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In re Lee

New Jersey Superior Court, Appellate Division


Decided: June 21, 1960.

IN THE MATTER OF THE APPLICATION OF FLOYD C. LEE FOR WRIT OF HABEAS CORPUS

Price, Gaulkin and Foley.

Per Curiam

[62 NJSuper Page 30] Floyd C. Lee filed his complaint for a writ of habeas corpus , alleging that he is confined in the Middlesex

[62 NJSuper Page 31]

County jail by virtue of a warrant for extradition to the State of North Carolina signed by Governor Meyner, and that the "confinement and detention are illegal" because:

"* * *

B. To return the said plaintiff to the State of North Carolina is to return the plaintiff to a status as a prisoner in which he is deprived of his constitutional rights as a citizen of the United States because the prison and prison camps of North Carolina are segregated.

C. Thus, the confinement and detention of the plaintiff by the State of New Jersey in order to effectuate a return of the plaintiff to the State of North Carolina, and the returning of said plaintiff by the State of New Jersey to North Carolina are a violation of the United States Constitution."

Lee therefore demanded that he "be discharged from custody and released from his confinement."

The writ was issued, but, following a hearing before the Law Division, it was dismissed and Lee was "remanded unto the custody of the Sheriff of the County of Middlesex for extradition." Lee appeals, contending that rendition is unconstitutional because it will necessarily result in his incarceration in a segregated institution, and therefore the court below was obliged to halt the extradition.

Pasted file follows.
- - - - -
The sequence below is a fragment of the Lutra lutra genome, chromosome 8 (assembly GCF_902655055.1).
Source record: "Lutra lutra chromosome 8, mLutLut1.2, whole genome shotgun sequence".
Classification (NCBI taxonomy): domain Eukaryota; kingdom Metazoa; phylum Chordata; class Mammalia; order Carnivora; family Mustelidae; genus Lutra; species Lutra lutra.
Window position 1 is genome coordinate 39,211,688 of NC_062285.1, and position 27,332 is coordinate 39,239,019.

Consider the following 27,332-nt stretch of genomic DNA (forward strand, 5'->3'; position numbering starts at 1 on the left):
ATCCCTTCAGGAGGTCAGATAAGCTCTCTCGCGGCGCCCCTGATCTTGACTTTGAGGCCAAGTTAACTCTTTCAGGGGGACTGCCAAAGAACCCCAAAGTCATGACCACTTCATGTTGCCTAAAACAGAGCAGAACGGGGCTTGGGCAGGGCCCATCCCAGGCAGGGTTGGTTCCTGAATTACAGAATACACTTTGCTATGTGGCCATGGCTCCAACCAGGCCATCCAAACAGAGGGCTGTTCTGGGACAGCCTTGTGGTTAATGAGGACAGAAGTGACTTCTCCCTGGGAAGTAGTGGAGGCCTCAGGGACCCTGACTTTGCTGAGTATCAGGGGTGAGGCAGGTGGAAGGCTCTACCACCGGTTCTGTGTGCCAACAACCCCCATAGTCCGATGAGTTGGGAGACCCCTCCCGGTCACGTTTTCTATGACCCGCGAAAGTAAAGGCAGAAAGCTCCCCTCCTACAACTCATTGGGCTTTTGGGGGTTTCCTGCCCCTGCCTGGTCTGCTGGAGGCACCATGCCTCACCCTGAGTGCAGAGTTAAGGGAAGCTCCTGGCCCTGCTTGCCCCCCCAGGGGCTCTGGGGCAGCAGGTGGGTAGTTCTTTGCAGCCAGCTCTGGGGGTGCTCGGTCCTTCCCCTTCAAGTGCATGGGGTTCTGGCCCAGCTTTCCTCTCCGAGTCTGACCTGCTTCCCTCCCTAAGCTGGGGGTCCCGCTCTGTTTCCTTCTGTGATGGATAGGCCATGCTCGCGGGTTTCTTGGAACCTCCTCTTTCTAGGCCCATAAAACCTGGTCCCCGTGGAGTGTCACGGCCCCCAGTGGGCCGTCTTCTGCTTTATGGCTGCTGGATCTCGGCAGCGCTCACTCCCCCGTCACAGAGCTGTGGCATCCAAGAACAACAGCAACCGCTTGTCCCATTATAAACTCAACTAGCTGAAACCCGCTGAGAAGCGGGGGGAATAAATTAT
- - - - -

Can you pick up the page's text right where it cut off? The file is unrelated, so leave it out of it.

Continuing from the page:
It is not disputed that Lee was convicted of a crime in North Carolina and, while serving his sentence, he escaped from a prison camp; nor is it denied that the North Carolina penal institutions are segregated.

The court below held that Lee's recourse must be to the courts of North Carolina, and that the courts of this state may not interfere with the Governor's warrant of rendition upon the grounds here alleged. Lee's position has been ably and forcefully presented by his assigned counsel. However, we agree with the disposition of the case made by the trial court. Sweeney v. Woodall , 344 U.S. 86, 97 L. Ed. 114, 73 S. Ct. 139 (1953).

Affirm.

19600621


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